I made it back into town with plenty of time to spare. Too much. I couldn’t have got the earlier ferry. I wouldn’t have had time on top of the volcano, I’d have been stressed and panicked all afternoon. But the later ferry left me hanging around the harbour with nothing to do. The boat trips had stopped an hour ago. There wasn’t time to walk up to the top of town to the volcano museum. So I collected a few leaflets for my travel journal/scrapbook in the ferry terminal and then went for a cup of hot chocolate.
I don’t drink hot chocolate often but the combination of “just climbed a volcano” and “bored waiting for ferry” led me there. First I had to scrape the squirty cream off into my napkin – I hate squirty cream and I hate filling a napkin with it – and then… well, it tasted of food. It wasn’t tasty, it wasn’t appetising and although I drank less than a quarter of the cup, it left me feeling a bit sick for a good few hours afterwards. No more hot chocolate for me unless I actually want it.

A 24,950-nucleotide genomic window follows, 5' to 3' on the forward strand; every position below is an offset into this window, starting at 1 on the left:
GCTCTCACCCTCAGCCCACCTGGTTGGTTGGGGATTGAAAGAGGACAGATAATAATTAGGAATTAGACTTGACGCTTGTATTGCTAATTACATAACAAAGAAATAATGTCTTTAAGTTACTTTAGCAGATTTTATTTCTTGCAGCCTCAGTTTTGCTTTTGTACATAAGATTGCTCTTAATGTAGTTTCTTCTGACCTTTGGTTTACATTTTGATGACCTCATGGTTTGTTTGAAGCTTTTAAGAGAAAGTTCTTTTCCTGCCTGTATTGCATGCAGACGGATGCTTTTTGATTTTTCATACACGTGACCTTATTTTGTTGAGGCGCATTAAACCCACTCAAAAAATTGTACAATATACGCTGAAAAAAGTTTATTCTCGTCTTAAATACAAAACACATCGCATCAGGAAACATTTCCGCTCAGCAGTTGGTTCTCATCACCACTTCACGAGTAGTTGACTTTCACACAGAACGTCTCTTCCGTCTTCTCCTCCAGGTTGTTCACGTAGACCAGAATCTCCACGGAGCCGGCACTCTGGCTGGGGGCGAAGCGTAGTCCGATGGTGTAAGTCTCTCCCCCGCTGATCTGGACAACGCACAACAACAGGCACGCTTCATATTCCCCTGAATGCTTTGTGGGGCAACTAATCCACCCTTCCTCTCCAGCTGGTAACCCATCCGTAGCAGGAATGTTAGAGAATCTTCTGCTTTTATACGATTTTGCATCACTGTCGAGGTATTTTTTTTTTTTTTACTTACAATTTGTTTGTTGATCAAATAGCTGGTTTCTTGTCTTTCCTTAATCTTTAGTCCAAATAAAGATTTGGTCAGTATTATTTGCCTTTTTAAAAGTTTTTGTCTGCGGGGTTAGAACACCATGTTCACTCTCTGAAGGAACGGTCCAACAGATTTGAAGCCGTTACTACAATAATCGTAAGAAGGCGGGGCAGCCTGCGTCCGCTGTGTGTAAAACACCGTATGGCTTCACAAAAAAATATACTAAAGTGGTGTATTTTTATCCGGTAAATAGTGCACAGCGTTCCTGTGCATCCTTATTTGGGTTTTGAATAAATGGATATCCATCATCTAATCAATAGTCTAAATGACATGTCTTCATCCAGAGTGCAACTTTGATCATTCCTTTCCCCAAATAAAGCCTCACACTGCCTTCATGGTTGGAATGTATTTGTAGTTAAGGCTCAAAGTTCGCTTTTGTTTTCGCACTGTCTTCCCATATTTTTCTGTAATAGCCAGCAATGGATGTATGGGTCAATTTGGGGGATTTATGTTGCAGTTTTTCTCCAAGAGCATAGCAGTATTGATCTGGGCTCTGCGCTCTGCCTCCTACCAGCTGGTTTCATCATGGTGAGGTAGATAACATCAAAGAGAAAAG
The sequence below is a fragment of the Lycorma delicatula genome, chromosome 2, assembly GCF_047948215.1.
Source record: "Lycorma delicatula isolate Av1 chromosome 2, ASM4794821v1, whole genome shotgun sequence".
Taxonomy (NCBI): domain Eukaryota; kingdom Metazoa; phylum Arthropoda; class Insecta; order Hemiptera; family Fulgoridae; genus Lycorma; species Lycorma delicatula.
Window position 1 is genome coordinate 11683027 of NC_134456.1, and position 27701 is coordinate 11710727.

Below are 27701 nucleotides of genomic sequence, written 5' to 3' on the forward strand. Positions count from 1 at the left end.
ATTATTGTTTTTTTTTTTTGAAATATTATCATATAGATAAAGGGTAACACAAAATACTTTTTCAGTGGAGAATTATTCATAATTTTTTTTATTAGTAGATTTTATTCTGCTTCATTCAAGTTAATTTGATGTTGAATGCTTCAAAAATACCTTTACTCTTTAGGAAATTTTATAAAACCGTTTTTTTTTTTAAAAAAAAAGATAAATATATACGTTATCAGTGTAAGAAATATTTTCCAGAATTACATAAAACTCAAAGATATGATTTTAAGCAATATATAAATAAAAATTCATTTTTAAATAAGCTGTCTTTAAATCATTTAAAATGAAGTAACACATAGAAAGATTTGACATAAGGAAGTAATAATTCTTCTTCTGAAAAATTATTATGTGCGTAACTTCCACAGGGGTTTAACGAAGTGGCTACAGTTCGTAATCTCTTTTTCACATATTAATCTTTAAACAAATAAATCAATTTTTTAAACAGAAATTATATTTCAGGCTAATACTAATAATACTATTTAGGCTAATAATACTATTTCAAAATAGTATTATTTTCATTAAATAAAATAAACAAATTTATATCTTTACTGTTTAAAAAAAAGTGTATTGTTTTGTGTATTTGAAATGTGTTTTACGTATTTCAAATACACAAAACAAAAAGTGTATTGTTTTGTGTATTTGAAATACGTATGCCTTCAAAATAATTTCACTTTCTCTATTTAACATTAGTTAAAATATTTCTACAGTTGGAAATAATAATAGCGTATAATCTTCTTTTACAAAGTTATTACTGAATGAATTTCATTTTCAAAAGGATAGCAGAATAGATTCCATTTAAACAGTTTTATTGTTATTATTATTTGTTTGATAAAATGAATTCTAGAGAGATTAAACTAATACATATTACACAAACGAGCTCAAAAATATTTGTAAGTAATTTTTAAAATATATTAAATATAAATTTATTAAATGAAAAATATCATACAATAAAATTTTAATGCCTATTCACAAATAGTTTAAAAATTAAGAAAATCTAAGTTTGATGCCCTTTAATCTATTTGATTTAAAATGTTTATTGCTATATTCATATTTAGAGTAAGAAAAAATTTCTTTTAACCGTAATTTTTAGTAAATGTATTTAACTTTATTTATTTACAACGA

It was a lot colder on the ferry coming back than it was going over but I’m a person who needs to be outside on boats. I don’t like that slow-motion feeling when you try to move around inside and I don’t like being trapped with people who might be seasick. So outside, even if I freeze to death. Board the ferry, put on the windshirt, the two jumpers and the raincoat for warmth. Regret not bringing a warm hat. And take beautiful pictures of the view behind you.